Other ways to access online Media

Hulu Desktop
Hulu Desktop is a helpful application that is available for download for free. Once installed it will create an icon that launches directly into a version of Hulu designed with remote users in mind. This saves the trouble of bookmarking the website or typing in a URL. It has a slick easy to use interface and may be a an easy answer for many users.

Viewing content via Internet Browsers.
With or without a XBMC or Plex computers can utilize browsers in order to view content. A great browser to utilize in such a setup is Google Chrome. This is because the company has an online app store that features endless apps that can be installed in its browser designed for use on a PC. You can spend hours trying out new options and customizing the experience. The apps are easy to find and install and can be accessed by opening a new tab.

Official Network Sites
You can also access the official websites for your favorite networks. In order to optimize this experience I would suggest you create a folder for streaming bookmarks. This will make it quick and easy to find your content.There are many networks including cable and broadcast who maintain websites that provide the option to stream their latest shows via the internet. Despite having the rights to rebroadcast thousands of television shows Hulu the popular viewing option for internet television viewers does not have the digital rights to certain content most notably CBS. Creating folders with links to all of your favorite network sites can help fans keep up with many of their favorite shows including the popular Duck Dynasty. USA Network the home of many popular cable programs provides the latest episodes of many of their current hits online via their website. Many local news stations also simulcast their nightly broadcasts via their websites.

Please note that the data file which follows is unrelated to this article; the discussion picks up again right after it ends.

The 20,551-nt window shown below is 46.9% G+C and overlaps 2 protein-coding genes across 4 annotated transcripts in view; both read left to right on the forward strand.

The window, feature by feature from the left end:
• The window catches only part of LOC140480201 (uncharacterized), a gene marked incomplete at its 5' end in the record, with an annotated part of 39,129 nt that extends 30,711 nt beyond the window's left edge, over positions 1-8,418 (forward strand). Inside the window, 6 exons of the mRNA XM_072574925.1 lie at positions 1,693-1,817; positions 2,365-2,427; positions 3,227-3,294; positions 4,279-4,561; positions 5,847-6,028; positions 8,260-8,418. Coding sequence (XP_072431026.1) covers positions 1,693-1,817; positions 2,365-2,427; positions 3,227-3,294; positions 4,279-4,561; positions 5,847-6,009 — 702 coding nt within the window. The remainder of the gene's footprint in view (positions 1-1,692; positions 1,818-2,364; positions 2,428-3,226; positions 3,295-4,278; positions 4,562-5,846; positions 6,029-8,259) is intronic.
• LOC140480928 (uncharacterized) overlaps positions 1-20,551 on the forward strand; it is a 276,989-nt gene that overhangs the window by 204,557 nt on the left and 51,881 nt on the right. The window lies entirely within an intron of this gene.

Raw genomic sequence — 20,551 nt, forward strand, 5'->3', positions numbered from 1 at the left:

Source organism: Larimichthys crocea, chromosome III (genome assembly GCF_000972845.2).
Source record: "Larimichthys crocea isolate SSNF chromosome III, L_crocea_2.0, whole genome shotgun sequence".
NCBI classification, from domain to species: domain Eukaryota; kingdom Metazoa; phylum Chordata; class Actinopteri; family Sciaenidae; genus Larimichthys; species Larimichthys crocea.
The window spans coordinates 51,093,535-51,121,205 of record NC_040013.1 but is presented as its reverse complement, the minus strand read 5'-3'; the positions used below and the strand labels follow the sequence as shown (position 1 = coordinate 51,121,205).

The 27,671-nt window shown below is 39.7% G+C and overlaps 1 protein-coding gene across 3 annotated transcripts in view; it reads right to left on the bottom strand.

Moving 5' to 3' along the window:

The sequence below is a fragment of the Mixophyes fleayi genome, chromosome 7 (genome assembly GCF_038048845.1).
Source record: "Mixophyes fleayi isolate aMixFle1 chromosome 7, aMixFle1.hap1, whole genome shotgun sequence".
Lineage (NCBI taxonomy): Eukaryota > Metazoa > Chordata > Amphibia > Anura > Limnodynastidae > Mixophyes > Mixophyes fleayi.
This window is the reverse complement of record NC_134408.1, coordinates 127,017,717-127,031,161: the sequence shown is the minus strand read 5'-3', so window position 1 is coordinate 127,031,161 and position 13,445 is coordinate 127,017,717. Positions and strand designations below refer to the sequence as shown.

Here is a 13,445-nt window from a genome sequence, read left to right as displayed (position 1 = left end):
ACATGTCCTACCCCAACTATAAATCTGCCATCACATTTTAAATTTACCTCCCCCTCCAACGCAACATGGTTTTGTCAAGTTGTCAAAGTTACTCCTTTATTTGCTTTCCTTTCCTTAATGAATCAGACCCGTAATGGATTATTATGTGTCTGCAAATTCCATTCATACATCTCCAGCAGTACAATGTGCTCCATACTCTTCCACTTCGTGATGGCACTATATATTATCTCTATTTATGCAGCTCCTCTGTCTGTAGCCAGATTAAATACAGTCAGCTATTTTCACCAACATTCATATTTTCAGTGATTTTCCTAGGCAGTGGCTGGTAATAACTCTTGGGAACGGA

For Computers without HDMI Ports

If your computer does not have an HDMI port another option would be to connect your computer to an HDTV via a VGA port. There are cords that have both VGA connectors and audio connectors that make this simple. There are also adapters that allow an USB connection in the same fashion. Finally there is always the option to connect external computer speakers. They are inexpensive and simple to plug in and enjoy. While this is not as quick and easy an option it can be perfectly acceptable if a computer will be permanently used in this fashion.